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  #11  
Old 12-22-2013, 09:35 AM
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Originally Posted by MLA View Post
You can try to pick that bolt up with a magnet, that will tell you if its SS or not. For an exhaust bolt, I would use a grade-8 coated with anti-seize. Dissimilar metals will react together. This will corrode the threads and bind the bolt in the manifold. As soft as SS is, the head will likely snap before the bolt breaks loose. We see this with aluminum towers and SS hardware in the joints.
But dissimilar metals won't fuse together, if they're chosen correctly. That's the reason stainless or brass screws and bolts are often used with aluminum or steel. Plumbing parts that may need replacement, like valves, drains, faucets and plugs are often brass or bronze for this reason. Stainless still has steel in it, so it can rust/be attracted by a magnet, just not well. Aluminum being the reactive metal it is, benefits from anodizing if it's to be expected to avoid corrosion but even that doesn't work if the metals abrade each other, as you know.
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  #12  
Old 12-22-2013, 09:41 AM
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Cheap imported "stainless steel" will likely be poor quality SS or even just be plated in SS. Higher quality SS may not have enough carbon steel to be picked up by a magnet.
It doesn't need to be carbon steel to be picked up by a magnet- the carbon content is just a variation of what's in it, affecting the ability to hold an edge, conduct heat, malleability, etc. It's the iron that causes it to be magnetically permeable.
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  #13  
Old 12-22-2013, 10:00 AM
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replace and use hardened bolts - use anti-seize - tighten to appropriate spec - good and tight for me... inspect and maintain. my .02.

I will be replacing my exhaust bolts this season - but need a torque wrench... before I handle that project. Lumbergh changed his for piece of mind - so I will do the same... one at a time should allow the seal to remain in place...
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  #14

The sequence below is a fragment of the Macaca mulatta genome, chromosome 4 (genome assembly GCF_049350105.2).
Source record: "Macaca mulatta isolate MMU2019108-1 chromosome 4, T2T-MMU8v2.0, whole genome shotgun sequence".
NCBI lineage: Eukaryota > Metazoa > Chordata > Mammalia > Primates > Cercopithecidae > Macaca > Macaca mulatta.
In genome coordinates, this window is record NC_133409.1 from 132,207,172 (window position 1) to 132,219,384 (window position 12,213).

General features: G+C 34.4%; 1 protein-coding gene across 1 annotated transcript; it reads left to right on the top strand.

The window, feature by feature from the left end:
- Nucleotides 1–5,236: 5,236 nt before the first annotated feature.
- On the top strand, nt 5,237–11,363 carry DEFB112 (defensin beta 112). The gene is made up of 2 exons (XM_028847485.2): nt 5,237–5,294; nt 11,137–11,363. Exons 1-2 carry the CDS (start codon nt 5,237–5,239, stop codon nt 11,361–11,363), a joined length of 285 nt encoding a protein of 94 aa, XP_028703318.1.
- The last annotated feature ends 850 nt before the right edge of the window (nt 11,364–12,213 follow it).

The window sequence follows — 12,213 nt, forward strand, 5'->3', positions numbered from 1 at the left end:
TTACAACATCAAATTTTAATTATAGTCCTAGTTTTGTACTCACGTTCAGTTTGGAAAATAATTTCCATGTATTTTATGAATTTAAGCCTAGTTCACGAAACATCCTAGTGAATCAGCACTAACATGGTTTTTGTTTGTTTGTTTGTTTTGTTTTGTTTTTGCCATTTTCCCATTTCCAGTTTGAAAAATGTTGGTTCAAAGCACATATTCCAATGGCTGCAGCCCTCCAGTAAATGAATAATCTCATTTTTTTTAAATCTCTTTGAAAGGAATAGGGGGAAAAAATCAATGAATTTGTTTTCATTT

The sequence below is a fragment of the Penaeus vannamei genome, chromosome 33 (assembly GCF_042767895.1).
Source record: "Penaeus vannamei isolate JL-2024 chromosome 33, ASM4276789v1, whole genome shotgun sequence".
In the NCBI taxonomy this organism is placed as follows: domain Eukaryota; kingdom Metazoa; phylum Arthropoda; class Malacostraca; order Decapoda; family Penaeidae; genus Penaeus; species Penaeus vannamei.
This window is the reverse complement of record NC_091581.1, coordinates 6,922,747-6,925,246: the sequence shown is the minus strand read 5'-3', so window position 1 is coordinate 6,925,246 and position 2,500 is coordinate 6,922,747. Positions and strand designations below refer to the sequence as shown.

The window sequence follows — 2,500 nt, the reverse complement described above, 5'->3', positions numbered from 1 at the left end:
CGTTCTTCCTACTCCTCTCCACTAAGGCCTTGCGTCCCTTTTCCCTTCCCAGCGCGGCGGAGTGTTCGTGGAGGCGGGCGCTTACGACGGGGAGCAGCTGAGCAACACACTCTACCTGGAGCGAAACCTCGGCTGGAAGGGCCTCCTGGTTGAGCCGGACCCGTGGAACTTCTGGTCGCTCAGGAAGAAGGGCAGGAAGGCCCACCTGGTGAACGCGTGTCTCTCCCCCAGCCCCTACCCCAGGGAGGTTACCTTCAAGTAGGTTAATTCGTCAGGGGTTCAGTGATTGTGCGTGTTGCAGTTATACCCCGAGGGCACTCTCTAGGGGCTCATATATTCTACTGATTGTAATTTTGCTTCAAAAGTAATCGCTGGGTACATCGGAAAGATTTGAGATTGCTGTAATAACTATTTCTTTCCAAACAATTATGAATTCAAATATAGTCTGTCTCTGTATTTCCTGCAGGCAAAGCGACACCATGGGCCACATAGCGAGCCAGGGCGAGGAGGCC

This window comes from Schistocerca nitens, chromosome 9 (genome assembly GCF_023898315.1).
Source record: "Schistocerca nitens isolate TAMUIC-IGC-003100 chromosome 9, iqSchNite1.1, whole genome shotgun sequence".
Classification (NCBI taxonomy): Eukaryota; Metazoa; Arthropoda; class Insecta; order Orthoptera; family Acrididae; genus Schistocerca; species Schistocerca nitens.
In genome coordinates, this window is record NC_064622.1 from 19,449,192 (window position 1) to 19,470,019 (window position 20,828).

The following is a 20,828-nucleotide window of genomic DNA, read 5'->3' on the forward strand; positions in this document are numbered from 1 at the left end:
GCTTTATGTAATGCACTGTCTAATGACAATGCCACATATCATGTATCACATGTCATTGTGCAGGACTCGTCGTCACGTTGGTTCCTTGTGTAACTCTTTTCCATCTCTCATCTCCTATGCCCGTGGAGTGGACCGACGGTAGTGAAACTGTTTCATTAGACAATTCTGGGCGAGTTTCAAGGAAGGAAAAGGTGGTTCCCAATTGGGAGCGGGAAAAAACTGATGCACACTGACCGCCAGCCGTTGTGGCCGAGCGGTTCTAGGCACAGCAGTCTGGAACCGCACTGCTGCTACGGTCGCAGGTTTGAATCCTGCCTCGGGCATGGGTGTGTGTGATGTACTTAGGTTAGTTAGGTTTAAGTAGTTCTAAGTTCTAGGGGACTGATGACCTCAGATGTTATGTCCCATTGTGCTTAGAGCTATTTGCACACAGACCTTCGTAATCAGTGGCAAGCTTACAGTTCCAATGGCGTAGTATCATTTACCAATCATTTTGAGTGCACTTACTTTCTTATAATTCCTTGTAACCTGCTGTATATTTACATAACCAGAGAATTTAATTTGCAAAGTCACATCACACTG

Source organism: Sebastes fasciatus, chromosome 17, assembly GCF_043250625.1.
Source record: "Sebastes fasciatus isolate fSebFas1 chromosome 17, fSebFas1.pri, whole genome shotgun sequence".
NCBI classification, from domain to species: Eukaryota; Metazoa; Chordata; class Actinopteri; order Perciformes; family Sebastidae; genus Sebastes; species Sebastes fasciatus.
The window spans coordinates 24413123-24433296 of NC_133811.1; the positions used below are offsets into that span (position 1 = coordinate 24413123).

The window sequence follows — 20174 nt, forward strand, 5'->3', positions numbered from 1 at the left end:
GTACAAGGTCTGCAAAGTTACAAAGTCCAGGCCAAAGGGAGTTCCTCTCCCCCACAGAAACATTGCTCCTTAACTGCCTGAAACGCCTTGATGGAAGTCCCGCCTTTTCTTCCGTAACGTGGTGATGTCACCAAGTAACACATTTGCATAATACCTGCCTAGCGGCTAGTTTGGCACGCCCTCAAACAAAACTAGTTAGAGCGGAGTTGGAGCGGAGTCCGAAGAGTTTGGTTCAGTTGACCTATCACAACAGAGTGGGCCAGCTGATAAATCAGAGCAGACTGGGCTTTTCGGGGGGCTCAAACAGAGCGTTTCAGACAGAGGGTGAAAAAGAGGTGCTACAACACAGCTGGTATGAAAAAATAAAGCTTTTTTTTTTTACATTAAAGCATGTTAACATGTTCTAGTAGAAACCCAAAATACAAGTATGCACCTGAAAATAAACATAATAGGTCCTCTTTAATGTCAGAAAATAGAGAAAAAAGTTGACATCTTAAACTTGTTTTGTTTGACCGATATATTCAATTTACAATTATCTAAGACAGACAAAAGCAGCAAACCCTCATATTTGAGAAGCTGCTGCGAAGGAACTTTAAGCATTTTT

Old 12-22-2013, 10:25 AM
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Originally Posted by mikeg205 View Post
replace and use hardened bolts - use anti-seize - tighten to appropriate spec - good and tight for me... inspect and maintain. my .02.

I will be replacing my exhaust bolts this season - but need a torque wrench... before I handle that project. Lumbergh changed his for piece of mind - so I will do the same... one at a time should allow the seal to remain in place...
If you use the same style of machine screws, get the ball end hex keys to tighten them- they work great and make this a much easier job than the usual Allen wrench.

Good and tight doesn't require a torque wrench, just the ability to feel the force used and being consistent from bolt to bolt.
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  #15  
Old 12-22-2013, 10:36 AM
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Quote:
Originally Posted by JimN View Post
If you use the same style of machine screws, get the ball end hex keys to tighten them- they work great and make this a much easier job than the usual Allen wrench.

Good and tight doesn't require a torque wrench, just the ability to feel the force used and being consistent from bolt to bolt.
Tighten it down until you hear it crack, then back if off half a turn...good to go.
Only kidding
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  #16  
Old 12-22-2013, 10:44 AM
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Quote:
Originally Posted by JimN View Post
If you use the same style of machine screws, get the ball end hex keys to tighten them- they work great and make this a much easier job than the usual Allen wrench.

Good and tight doesn't require a torque wrench, just the ability to feel the force used and being consistent from bolt to bolt.
going to get a torque wrench for the exhaust manifold bolts - those I want to spec plus I can use one on those...
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  #17  
Old 12-22-2013, 10:50 AM
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Originally Posted by mikeg205 View Post
going to get a torque wrench for the exhaust manifold bolts - those I want to spec plus I can use one on those...
When you reach .015" bolt-stretch, it's tight enough.
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  #18  
Old 12-22-2013, 11:00 AM
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Originally Posted by mikeg205 View Post
going to get a torque wrench for the exhaust manifold bolts - those I want to spec plus I can use one on those...
Also important to use a torque wrench when installing wheels.................especially new wheels.





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  #19  
Old 12-22-2013, 12:28 PM
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Indmar sells a kit that has 4 new SS hex bolts and the gasket. Its like $15.

I did both sides on mine just for MCOCD.
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  #20  
Old 12-22-2013, 12:36 PM
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Also important to use a torque wrench when installing wheels.................especially new wheels.





Hand tight and a quarter turn isn't good enough? :-)
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